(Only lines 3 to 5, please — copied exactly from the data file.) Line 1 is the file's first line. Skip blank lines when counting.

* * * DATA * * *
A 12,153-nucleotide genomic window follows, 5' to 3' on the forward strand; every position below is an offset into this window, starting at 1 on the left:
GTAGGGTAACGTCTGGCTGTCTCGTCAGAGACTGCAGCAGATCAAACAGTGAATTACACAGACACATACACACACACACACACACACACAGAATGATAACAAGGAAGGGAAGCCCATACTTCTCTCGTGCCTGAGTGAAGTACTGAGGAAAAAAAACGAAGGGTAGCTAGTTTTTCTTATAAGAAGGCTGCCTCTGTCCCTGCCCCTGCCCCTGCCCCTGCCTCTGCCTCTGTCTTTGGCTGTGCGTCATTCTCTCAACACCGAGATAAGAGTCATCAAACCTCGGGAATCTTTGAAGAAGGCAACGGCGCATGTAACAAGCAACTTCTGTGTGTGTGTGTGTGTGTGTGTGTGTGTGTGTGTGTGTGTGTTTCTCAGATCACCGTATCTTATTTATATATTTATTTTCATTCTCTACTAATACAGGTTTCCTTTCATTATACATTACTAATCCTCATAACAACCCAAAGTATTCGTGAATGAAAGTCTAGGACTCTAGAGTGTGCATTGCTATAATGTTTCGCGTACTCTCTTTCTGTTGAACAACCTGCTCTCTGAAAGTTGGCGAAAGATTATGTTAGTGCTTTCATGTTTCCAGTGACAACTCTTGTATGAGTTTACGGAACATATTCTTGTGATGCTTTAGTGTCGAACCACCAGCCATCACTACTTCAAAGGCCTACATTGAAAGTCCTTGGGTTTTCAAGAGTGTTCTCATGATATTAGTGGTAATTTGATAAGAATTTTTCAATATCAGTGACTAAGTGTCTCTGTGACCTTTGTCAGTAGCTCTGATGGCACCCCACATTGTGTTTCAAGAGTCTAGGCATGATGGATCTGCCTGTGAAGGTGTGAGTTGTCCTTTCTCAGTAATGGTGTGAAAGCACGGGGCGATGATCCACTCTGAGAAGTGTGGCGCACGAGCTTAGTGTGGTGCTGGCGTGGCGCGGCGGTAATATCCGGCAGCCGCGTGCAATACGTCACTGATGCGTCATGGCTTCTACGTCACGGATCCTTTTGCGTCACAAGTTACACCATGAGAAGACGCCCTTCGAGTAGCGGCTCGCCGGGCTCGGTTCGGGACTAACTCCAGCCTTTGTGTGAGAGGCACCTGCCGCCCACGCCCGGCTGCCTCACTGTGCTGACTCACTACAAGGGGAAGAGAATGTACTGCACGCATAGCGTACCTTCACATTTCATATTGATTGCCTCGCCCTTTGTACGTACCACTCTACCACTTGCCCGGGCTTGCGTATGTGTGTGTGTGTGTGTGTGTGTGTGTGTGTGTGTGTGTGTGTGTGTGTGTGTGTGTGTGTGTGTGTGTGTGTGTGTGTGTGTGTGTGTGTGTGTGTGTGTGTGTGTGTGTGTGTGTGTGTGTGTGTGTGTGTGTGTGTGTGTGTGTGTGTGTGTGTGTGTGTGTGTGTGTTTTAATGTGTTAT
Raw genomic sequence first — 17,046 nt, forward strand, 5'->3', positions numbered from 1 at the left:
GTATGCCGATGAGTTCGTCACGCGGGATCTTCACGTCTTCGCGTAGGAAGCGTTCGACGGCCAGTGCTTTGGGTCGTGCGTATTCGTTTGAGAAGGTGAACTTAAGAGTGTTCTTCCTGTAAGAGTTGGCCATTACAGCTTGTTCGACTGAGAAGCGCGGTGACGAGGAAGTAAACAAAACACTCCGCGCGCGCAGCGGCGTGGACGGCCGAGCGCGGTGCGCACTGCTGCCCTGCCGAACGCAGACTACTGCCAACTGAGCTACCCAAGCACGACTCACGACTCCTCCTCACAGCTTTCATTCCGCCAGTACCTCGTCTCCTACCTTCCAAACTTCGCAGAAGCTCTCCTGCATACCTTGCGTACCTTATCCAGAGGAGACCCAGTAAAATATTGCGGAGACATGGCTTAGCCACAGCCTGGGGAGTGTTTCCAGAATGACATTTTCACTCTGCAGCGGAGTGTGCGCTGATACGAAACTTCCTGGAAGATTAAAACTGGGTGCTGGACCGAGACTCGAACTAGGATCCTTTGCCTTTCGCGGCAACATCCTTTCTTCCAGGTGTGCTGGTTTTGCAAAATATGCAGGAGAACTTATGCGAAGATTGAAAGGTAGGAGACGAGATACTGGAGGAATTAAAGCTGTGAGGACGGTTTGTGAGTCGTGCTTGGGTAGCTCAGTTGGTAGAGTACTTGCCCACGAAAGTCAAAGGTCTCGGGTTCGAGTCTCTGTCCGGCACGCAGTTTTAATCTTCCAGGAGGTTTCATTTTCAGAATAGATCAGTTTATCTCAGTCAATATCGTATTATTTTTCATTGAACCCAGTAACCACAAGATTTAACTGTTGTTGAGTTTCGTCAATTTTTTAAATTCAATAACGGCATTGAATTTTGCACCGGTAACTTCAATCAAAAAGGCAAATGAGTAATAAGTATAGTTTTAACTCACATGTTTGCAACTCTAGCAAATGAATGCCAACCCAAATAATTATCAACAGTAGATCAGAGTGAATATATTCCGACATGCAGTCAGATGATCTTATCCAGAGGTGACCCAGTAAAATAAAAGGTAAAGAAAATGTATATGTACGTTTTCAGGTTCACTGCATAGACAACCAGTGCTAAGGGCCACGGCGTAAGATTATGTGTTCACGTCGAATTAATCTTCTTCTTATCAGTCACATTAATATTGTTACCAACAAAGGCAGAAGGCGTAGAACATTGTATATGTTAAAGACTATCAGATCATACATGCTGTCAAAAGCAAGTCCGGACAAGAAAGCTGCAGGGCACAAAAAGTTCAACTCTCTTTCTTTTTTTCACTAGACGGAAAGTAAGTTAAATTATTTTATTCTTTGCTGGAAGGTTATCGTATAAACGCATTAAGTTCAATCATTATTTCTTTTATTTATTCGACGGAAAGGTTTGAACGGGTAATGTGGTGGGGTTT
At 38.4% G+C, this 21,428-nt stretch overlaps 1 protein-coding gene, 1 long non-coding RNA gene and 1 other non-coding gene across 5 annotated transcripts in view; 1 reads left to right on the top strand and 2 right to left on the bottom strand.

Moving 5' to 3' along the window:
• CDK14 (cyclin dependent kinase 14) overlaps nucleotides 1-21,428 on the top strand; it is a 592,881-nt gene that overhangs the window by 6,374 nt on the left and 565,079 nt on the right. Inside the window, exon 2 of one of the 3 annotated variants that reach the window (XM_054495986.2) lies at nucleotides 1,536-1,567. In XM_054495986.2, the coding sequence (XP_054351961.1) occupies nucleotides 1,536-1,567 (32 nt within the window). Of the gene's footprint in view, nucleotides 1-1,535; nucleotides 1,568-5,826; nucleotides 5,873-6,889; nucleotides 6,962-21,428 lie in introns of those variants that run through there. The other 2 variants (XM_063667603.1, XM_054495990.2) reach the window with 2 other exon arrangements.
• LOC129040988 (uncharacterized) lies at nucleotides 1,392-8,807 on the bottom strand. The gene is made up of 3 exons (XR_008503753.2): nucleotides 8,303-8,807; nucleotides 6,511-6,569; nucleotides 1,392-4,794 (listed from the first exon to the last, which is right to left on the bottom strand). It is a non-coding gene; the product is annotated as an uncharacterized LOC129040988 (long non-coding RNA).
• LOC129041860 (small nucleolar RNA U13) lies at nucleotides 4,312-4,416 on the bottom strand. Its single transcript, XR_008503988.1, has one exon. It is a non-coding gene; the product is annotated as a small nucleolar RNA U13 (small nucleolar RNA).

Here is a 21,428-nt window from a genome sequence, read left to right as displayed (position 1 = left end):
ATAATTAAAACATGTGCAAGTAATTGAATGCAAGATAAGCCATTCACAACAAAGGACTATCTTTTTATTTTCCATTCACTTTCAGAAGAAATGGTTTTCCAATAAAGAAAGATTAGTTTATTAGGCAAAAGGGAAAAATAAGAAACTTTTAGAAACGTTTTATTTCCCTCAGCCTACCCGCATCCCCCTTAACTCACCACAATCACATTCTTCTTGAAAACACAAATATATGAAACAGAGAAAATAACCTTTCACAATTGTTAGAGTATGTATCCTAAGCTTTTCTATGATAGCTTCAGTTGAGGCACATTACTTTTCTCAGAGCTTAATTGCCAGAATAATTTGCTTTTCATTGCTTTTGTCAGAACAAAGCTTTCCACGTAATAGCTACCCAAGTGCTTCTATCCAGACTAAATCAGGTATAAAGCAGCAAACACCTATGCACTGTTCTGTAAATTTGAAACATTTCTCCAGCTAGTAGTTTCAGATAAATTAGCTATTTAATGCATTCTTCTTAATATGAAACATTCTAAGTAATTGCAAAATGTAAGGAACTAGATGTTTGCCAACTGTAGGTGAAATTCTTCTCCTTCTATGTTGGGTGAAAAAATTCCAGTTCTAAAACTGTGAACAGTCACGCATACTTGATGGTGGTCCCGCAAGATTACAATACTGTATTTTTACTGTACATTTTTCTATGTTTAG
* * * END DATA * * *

Raw genomic sequence first — 17,046 nt, forward strand, 5'->3', positions numbered from 1 at the left:
GTATGCCGATGAGTTCGTCACGCGGGATCTTCACGTCTTCGCGTAGGAAGCGTTCGACGGCCAGTGCTTTGGGTCGTGCGTATTCGTTTGAGAAGGTGAACTTAAGAGTGTTCTTCCTGTAAGAGTTGGCCATTACAGCTTGTTCGACTGAGAAGCGCGGTGACGAGGAAGTAAACAAAACACTCCGCGCGCGCAGCGGCGTGGACGGCCGAGCGCGGTGCGCACTGCTGCCCTGCCGAACGCAGACTACTGCCAACTGAGCTACCCAAGCACGACTCACGACTCCTCCTCACAGCTTTCATTCCGCCAGTACCTCGTCTCCTACCTTCCAAACTTCGCAGAAGCTCTCCTGCATACCTTGCGTACCTTATCCAGAGGAGACCCAGTAAAATATTGCGGAGACATGGCTTAGCCACAGCCTGGGGAGTGTTTCCAGAATGACATTTTCACTCTGCAGCGGAGTGTGCGCTGATACGAAACTTCCTGGAAGATTAAAACTGGGTGCTGGACCGAGACTCGAACTAGGATCCTTTGCCTTTCGCGGCAACATCCTTTCTTCCAGGTGTGCTGGTTTTGCAAAATATGCAGGAGAACTTATGCGAAGATTGAAAGGTAGGAGACGAGATACTGGAGGAATTAAAGCTGTGAGGACGGTTTGTGAGTCGTGCTTGGGTAGCTCAGTTGGTAGAGTACTTGCCCACGAAAGTCAAAGGTCTCGGGTTCGAGTCTCTGTCCGGCACGCAGTTTTAATCTTCCAGGAGGTTTCATTTTCAGAATAGATCAGTTTATCTCAGTCAATATCGTATTATTTTTCATTGAACCCAGTAACCACAAGATTTAACTGTTGTTGAGTTTCGTCAATTTTTTAAATTCAATAACGGCATTGAATTTTGCACCGGTAACTTCAATCAAAAAGGCAAATGAGTAATAAGTATAGTTTTAACTCACATGTTTGCAACTCTAGCAAATGAATGCCAACCCAAATAATTATCAACAGTAGATCAGAGTGAATATATTCCGACATGCAGTCAGATGATCTTATCCAGAGGTGACCCAGTAAAATAAAAGGTAAAGAAAATGTATATGTACGTTTTCAGGTTCACTGCATAGACAACCAGTGCTAAGGGCCACGGCGTAAGATTATGTGTTCACGTCGAATTAATCTTCTTCTTATCAGTCACATTAATATTGTTACCAACAAAGGCAGAAGGCGTAGAACATTGTATATGTTAAAGACTATCAGATCATACATGCTGTCAAAAGCAAGTCCGGACAAGAAAGCTGCAGGGCACAAAAAGTTCAACTCTCTTTCTTTTTTTCACTAGACGGAAAGTAAGTTAAATTATTTTATTCTTTGCTGGAAGGTTATCGTATAAACGCATTAAGTTCAATCATTATTTCTTTTATTTATTCGACGGAAAGGTTTGAACGGGTAATGTGGTGGGGTTT
At 38.4% G+C, this 21,428-nt stretch overlaps 1 protein-coding gene, 1 long non-coding RNA gene and 1 other non-coding gene across 5 annotated transcripts in view; 1 reads left to right on the top strand and 2 right to left on the bottom strand.